January 23, 2015

New details emerge in the story of the boy who did not come back from heaven (because he never went there in the first place)


the-boy-who-came-backLast week, Alex Malarkey, the co-author of the bestselling memoir The Boy Who Came Back from Heaven, posted an open letter on The Pulpit and Pen saying that the details of his book–details drawn from a two-month coma he suffered at the age of six–are false. “I did not die. I did not go to heaven,” he writes. “I said I went to heaven because I thought it would get me attention.”

Whether or not this struck you as a surprising turn of events, what is surprising (or should be) is what we’ve since learned about the relationship between the Malarkey family and the book’s publisher, Tyndale House. While the publisher maintains that this was all news to them (they were “saddened to hear that Alex is now saying that he made up the story of dying and going to heaven”; they took the book out of print “immediately”) Michelle Dean‘s article for The Guardian on Wednesday suggests that Alex and his mother, Beth Malarkey, had been trying to set the record straight—both with their publisher and with the public—for years.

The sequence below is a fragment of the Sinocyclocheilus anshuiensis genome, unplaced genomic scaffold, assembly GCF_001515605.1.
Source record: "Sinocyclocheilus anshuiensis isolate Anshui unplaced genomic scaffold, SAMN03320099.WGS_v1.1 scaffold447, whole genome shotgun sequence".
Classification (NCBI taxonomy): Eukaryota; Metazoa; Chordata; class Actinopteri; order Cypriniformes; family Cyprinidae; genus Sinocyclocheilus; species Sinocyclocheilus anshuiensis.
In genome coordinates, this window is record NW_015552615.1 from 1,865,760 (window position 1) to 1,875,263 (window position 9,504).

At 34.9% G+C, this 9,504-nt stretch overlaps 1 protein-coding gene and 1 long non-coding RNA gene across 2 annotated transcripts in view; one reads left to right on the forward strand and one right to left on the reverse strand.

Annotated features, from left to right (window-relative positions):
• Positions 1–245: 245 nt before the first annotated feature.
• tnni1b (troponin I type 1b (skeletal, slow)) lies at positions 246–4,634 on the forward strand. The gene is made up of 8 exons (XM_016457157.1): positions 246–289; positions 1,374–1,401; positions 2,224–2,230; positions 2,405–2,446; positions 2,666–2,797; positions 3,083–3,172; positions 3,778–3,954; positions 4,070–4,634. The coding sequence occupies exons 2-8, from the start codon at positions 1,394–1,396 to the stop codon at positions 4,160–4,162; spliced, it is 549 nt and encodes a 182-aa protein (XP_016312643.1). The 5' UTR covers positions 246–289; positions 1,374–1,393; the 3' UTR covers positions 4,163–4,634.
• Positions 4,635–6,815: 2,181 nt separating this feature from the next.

Starting in 2011, the Malarkeys addressed the book’s inaccuracies on its Facebook fan page, on personal blogs, in online forums, and in the email exchanges with Tyndale that have since been obtained by The Guardian. Meanwhile, Dean writes, “Tyndale House kept publishing a book with a quadriplegic boy’s name on the cover, even though it knew he had substantial objections to the book.”

To focus on the book’s “inaccuracies” is, of course, to miss the point. This was always going to be a story that traded in faith. But what feels problematic is the evidence that a publisher would exploit an author–in this case an author who had a book deal before he’d even turned ten–in the service of capitalizing on a trend. Times are tough, and “heaven tourism” books work (Colton Burpo’s Heaven Is for Real has sold more than eight million copies since it was published in 2010), but it seems like we should be able to do a little better than this.


Taylor Sperry is an editor at Melville House.